The following resolution was proposed by Alan Thornett and agreed by Southwark Left Unity on March 19 to be submitted to the Left Unity conference on March 29:
Despite the devastating floods, storms, and tidal surges, that have been battering Britain in recent weeks the government continues to deny the basic cause of the problem: human induced climate change.
Nicholas Stern, the author of the 2006 report on the economics of climate change, was clear about this in the Guardian pointing out that a warmer atmosphere holds more water and will result in more rain and that four of the five wettest years recorded in Britain have occurred since the year 2000. He warns that if emmissions are not cut there will be even more devastating consequences as the global average temperature is set to rise to by at least 4C by the end of the century.
The Intergovernmental Panel on Climate Change (IPCC) report published last September also pointed to an increasing pattern of extreme weather since 1950 with more heatwaves, droughts, high winds,hurricanes and rainfall resulting from global warming.
Nor is it just Britain that is seeing climate chaos. Since 1997 the world has experienced the 13 warmest years on record. June 2012 marked the 328th consecutive month with a global temperature above the 20th century average. The Arctic sea ice is retreating.
In the US California is facing its worst drought in 100 years, while the East Coast has seen massive snowstorms and freezing temperatures. Australia has faced intense summer heat and droughts, and major bush fires. There has been extreme cold and snow in Japan. Typhoon Haiyan that devastated the Philippines last year was the strongest ever recorded. Argentina had one of its worst heatwaves in December and Brazil saw record rainfall resulting in floods and landslides.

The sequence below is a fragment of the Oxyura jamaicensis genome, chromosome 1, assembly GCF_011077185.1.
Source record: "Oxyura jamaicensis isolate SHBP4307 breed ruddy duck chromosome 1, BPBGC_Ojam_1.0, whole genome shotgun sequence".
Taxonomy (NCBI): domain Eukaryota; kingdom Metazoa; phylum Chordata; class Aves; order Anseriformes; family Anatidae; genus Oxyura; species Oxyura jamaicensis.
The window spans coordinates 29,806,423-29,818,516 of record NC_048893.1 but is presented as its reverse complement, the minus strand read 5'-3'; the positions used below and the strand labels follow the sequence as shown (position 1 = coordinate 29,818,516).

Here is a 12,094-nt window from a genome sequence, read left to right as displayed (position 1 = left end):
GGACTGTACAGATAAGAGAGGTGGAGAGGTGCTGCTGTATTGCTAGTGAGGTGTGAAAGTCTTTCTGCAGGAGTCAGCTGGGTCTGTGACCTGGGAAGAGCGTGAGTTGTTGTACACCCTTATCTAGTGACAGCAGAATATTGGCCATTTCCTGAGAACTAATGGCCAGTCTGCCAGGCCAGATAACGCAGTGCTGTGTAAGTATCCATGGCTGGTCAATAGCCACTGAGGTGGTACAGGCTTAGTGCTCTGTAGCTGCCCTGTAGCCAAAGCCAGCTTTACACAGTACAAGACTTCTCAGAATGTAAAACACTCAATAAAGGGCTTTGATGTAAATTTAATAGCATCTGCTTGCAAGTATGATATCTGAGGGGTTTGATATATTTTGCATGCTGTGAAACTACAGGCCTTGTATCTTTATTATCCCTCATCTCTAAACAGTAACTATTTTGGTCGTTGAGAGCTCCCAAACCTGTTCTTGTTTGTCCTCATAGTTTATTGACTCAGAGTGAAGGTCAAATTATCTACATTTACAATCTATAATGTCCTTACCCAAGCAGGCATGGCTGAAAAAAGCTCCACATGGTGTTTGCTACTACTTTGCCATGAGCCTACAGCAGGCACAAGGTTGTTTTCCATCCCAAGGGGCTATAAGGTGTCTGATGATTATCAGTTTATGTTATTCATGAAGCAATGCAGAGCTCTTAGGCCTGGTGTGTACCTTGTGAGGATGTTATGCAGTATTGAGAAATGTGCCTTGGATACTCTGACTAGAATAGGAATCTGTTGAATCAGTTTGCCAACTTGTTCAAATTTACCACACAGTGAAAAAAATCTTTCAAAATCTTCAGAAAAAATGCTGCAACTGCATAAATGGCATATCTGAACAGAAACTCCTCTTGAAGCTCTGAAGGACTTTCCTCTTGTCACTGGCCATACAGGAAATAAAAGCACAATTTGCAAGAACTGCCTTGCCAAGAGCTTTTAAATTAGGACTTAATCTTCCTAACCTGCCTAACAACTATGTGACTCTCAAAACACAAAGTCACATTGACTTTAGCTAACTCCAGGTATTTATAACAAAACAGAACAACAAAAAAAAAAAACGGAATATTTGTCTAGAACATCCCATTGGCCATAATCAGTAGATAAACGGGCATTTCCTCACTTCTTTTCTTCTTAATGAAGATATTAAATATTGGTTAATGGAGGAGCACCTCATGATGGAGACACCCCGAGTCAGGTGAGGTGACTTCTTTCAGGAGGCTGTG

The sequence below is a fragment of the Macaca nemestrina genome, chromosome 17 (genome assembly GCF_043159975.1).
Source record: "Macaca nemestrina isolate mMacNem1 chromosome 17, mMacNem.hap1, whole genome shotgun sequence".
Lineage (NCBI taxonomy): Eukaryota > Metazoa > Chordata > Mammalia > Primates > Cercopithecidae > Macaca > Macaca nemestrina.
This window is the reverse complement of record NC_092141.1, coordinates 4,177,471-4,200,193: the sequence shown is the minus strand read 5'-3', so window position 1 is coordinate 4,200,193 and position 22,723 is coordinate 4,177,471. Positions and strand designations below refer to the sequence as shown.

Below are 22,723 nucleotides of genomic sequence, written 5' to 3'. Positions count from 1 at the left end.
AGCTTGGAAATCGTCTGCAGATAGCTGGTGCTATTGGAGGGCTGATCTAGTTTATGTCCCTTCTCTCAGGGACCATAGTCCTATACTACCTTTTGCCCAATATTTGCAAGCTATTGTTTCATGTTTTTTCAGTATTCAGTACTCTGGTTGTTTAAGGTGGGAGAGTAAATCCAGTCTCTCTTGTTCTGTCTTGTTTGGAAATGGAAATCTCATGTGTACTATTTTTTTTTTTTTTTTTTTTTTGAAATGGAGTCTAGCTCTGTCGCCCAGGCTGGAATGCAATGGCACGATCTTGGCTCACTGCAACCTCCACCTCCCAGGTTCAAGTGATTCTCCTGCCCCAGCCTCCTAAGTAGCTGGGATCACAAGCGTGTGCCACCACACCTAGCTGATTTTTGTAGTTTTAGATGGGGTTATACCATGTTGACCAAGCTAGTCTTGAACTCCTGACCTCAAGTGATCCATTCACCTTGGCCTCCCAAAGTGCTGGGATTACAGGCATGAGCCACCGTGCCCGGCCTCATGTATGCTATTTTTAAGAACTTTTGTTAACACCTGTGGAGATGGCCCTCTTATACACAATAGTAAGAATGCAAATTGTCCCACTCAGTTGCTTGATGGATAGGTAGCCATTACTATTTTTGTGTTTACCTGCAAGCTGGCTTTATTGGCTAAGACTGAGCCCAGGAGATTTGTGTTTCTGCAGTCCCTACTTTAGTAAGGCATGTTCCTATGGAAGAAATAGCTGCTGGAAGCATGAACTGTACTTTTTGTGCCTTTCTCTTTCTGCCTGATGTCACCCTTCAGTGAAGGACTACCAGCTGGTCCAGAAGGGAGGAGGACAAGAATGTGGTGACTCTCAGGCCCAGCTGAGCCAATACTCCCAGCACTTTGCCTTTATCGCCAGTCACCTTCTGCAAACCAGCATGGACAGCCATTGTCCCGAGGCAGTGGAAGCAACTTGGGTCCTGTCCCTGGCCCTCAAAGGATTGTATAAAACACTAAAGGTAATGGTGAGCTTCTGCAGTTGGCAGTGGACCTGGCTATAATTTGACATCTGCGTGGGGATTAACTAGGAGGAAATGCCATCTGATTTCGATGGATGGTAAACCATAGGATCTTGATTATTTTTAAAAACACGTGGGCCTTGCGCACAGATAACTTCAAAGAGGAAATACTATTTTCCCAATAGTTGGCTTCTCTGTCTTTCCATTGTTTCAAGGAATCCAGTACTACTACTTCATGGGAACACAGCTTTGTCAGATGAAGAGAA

Entire islands and some low-lying regions of the world—most of Bangladesh for example— are disappearing beneath rising seas. Millions of people have already been displaced.
Since the coalition came to office they have been cutting back every aspect of environmental spending. They slashed spending on flood defences as soon as they came to office. They have disregarded the Climate Change Act of 2008 that requires the government to ensure that Britain’s carbon emissions are cut to 80% below the 1990 baseline by 2015.
Even the environmental agency responsible for flood protection has been the subject of cuts and redundancies. Both Osborne as Chancelor and Patterson as Minister for the Environment are leading deniers, and the Tory back benches are stacked out with them.
The coalition are cutting back on renewables whilst introducing a whole new generation of fossil fuel in the form of shale gas from fracking. Left Unity members and branches are rightly involved in campaigning against this.
The government are also introducing a new generation of nuclear power stations when we have seen disasters like those at Fukishima, the full implications of which will not be known for some considerable time, there is (still) no safe way of disposing with the waste they will generate and despite the military implications. Left Unity does not support the use of nuclear power –nor do we believe that climate change makes it necessary.